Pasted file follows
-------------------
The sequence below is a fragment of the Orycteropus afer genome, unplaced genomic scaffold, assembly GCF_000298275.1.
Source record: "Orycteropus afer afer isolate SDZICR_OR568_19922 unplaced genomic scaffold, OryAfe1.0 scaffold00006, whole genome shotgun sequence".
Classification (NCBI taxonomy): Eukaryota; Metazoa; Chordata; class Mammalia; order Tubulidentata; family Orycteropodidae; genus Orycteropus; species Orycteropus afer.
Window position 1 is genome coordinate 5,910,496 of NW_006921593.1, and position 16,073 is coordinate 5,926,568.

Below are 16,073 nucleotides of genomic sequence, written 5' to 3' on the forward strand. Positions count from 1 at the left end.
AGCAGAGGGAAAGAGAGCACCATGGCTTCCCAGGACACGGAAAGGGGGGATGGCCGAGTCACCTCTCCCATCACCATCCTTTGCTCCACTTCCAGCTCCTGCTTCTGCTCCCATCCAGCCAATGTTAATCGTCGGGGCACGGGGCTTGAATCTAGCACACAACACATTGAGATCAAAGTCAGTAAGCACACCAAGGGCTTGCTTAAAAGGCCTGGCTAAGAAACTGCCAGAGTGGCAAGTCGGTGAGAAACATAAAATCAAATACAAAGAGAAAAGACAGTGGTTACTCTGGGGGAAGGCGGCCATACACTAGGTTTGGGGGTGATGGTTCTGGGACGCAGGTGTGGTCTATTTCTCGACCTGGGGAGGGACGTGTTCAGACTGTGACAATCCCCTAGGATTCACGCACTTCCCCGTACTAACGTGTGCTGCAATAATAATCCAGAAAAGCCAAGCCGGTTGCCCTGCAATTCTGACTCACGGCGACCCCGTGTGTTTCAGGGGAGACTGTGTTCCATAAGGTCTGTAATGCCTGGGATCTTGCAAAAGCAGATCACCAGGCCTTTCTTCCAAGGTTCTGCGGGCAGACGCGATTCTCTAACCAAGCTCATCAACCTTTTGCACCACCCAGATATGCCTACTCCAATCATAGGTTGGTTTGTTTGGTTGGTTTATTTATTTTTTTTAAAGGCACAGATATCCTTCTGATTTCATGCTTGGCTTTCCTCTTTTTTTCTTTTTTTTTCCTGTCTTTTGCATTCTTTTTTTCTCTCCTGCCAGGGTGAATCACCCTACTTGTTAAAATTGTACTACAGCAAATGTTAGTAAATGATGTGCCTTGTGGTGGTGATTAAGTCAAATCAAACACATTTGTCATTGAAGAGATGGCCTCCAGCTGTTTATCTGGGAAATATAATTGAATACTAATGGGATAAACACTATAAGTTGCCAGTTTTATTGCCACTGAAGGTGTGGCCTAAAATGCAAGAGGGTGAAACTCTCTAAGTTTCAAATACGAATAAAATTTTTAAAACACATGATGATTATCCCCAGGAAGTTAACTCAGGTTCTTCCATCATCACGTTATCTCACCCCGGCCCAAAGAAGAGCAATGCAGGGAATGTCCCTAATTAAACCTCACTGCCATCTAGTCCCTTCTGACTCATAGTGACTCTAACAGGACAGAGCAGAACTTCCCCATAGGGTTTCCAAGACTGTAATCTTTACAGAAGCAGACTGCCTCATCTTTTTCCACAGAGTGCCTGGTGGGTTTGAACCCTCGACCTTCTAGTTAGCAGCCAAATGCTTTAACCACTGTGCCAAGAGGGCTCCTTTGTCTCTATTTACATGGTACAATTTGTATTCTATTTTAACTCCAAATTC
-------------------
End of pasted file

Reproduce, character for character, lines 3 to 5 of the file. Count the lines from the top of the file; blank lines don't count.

Classification (NCBI taxonomy): Eukaryota; Metazoa; Chordata; class Mammalia; order Tubulidentata; family Orycteropodidae; genus Orycteropus; species Orycteropus afer.
Window position 1 is genome coordinate 5,910,496 of NW_006921593.1, and position 16,073 is coordinate 5,926,568.

Below are 16,073 nucleotides of genomic sequence, written 5' to 3' on the forward strand. Positions count from 1 at the left end.